In The Spotlight: The Sitka Food Co-op
The Sitka Food Co-op currently provides food to over 250 households and businesses -- a far cry from its small-scale beginnings. The co-op seed was planted in May 2010, when founder Ann Betty began ordering organic food in bulk from outside Sitka, averaging lower prices than were available at local groceries.
By Abigail FitzGibbon
The Sitka Food Co-op currently provides food to over 250 households and businesses — a far cry from its small-scale beginnings. The co-op seed was planted in May 2010, when founder Ann Betty began ordering organic food in bulk from outside Sitka, averaging lower prices than were available at local groceries. She shared the shipping expenses and the nutritive bounty among friends and family; news soon spread, and more people wanted in. By September 2011, Betty’s venture was formally incorporated as a cooperative.
Today, the cooperative allows customers to pre-order food online from select suppliers. Food is available three Tuesdays of every month; customers can opt for free home delivery or pick up their food between 3-6 PM at St. Gregory’s Church, 605 Lincoln Street.
Sitkans are asked to pre-order to help keep wastage low, ensuring that supply matches demand. Any food not up to par, such as produce that arrives the worse-for-wear from travel, will either not be sold or will go to members at no cost. “We won’t charge for it unless it’s high quality,” says General Manager Keith Nyitray.
Co-op memberships cost $50 per year, and each member receives a 1% ownership stake in the co-op, giving them a vote in proceedings. Members also receive a sponsored discount of 25% on classes taken through the Sitka Kitch.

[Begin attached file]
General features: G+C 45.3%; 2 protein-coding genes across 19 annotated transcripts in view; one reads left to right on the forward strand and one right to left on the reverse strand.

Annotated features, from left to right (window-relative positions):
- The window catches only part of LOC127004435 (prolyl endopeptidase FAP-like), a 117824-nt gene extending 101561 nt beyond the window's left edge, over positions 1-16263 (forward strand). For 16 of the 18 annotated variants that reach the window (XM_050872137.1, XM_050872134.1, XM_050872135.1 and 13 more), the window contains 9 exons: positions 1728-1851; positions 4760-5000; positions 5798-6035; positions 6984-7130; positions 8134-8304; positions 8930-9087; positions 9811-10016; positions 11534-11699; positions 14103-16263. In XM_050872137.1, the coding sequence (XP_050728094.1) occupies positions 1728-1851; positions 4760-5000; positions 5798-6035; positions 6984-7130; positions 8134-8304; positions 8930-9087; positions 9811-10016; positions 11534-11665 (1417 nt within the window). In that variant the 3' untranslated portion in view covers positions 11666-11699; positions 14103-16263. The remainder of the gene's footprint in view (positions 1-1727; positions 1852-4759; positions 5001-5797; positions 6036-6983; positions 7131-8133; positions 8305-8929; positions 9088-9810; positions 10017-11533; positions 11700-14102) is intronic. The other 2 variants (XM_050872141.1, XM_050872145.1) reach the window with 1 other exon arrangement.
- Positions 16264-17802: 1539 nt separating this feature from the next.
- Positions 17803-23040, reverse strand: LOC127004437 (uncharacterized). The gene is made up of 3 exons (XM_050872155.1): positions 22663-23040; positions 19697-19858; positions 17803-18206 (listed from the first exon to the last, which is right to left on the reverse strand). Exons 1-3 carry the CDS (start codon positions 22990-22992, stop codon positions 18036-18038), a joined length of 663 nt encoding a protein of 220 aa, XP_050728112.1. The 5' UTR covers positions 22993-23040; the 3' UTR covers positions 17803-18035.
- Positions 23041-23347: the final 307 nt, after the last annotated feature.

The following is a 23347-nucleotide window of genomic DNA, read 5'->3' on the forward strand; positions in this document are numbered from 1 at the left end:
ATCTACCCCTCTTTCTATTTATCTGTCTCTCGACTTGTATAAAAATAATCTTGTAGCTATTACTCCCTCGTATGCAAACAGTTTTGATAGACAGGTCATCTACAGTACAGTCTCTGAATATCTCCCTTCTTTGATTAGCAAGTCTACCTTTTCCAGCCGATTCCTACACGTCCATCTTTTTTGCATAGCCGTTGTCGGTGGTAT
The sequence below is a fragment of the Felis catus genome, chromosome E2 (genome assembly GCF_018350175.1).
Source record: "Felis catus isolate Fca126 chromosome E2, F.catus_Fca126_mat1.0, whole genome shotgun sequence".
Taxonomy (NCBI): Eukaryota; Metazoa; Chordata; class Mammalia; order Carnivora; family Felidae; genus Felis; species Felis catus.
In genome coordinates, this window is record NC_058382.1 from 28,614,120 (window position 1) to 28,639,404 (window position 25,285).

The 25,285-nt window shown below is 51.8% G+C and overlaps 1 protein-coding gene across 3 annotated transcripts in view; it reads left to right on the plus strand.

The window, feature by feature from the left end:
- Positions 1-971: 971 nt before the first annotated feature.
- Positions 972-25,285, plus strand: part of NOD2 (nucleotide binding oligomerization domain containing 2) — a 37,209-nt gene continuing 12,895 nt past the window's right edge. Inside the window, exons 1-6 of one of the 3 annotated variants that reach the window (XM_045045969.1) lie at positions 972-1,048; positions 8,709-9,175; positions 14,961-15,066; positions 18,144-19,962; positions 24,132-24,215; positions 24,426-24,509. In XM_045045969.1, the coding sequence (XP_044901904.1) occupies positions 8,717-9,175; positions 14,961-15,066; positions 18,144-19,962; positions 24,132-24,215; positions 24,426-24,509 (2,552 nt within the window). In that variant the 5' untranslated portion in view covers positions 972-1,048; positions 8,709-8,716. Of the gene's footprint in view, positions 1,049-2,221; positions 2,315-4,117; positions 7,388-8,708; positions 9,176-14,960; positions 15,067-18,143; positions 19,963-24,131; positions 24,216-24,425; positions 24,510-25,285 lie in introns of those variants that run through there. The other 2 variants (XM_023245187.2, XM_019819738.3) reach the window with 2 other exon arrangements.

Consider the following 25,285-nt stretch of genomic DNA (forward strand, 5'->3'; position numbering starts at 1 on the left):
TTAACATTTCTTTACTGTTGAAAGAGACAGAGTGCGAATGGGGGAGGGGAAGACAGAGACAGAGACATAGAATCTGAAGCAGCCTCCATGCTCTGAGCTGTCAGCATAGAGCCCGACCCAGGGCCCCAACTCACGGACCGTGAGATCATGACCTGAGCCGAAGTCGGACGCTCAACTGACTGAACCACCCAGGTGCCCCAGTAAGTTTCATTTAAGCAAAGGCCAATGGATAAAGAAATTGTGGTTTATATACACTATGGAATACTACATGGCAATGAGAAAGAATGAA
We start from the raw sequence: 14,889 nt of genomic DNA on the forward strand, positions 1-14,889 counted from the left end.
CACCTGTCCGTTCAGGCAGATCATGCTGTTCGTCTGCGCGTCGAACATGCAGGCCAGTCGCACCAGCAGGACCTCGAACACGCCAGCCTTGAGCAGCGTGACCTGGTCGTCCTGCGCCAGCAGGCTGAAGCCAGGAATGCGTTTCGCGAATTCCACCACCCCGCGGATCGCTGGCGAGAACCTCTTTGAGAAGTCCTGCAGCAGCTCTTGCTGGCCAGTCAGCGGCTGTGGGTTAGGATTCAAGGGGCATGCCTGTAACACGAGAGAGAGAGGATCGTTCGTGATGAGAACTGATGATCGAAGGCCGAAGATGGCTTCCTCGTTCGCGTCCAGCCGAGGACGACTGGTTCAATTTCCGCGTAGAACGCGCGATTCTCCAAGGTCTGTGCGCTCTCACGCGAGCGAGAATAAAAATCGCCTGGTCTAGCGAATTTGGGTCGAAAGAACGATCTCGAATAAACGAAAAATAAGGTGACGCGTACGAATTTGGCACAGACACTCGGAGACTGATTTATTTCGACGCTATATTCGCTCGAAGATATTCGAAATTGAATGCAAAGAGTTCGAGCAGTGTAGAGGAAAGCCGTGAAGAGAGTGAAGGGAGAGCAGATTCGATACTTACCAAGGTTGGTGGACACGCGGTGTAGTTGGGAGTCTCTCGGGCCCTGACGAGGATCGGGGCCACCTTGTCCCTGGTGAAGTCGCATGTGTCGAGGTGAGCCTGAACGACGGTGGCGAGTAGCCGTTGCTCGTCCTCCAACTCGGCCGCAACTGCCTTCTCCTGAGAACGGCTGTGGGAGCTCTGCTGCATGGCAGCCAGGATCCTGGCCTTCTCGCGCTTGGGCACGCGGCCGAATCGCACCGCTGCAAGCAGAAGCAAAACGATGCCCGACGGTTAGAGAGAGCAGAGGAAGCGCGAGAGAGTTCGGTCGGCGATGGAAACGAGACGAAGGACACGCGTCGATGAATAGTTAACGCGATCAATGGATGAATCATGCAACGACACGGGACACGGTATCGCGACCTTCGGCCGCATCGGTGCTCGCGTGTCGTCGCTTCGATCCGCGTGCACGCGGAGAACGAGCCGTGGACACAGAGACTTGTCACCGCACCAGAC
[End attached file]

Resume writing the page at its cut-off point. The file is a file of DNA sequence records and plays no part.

The co-op also offers discounts to local businesses, such as Southeast Dough Co., when providing them with food or ingredients to make food. Another outreach feature is “Co-op Cares” – an option which lets co-op members donate money to organizations like SAFV and the Homeless Coalition. “We’re here to help just about any organization that asks, if we can,” Nyitray says.
Nyitray says the co-op always has room for more volunteers, whether they’re sorting produce for distribution, helping with paperwork, or maintaining the website at sitkafoodcoop.org. “And of course, there’s always an option to be on the Board of Directors. Organizations are always looking for more people to be on boards,” he adds wryly.
In future, Nyitray and the cooperative hope to operate out of a permanent location rather than their “pop-up” at St. Gregory’s. Such a location would eliminate the need to set up anew on Tuesdays and allow for coolers and freezers for better food storage. Most importantly for Nyitray, a permanent location means that the co-op would meet requirements to take payment in the form of SNAP (Supplemental Nutrition Assistance Program) and WIC (Women, Infants, and Children) benefits. “At that point,” he says, “we’ll be able to help a larger segment of the community.”
But there’s much about the co-op he hopes to maintain as is – first and foremost, the interpersonal connections it fosters. Describing the atmosphere when people arrive to pick up their food, Nyitray says, “It’s a very social scene. People will stand around and talk for fifteen, twenty minutes… After all, our vision is to bring good food and community together.”
Want to Submit a Listing to the Soup?
Send us a message and we'll post it online and in the next printed Soup.